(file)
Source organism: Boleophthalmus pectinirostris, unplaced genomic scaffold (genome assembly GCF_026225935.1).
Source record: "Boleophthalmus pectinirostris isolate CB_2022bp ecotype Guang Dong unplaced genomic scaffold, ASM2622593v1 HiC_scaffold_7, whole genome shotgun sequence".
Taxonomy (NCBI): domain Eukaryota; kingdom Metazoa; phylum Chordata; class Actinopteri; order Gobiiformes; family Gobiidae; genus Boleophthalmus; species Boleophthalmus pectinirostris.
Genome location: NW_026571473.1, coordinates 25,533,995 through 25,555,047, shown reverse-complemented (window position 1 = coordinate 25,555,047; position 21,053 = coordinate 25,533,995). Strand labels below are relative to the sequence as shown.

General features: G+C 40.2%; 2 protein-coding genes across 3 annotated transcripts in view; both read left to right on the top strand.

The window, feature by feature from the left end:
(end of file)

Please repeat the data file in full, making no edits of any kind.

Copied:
Source organism: Boleophthalmus pectinirostris, unplaced genomic scaffold (genome assembly GCF_026225935.1).
Source record: "Boleophthalmus pectinirostris isolate CB_2022bp ecotype Guang Dong unplaced genomic scaffold, ASM2622593v1 HiC_scaffold_7, whole genome shotgun sequence".
Taxonomy (NCBI): domain Eukaryota; kingdom Metazoa; phylum Chordata; class Actinopteri; order Gobiiformes; family Gobiidae; genus Boleophthalmus; species Boleophthalmus pectinirostris.
Genome location: NW_026571473.1, coordinates 25,533,995 through 25,555,047, shown reverse-complemented (window position 1 = coordinate 25,555,047; position 21,053 = coordinate 25,533,995). Strand labels below are relative to the sequence as shown.

General features: G+C 40.2%; 2 protein-coding genes across 3 annotated transcripts in view; both read left to right on the top strand.

The window, feature by feature from the left end: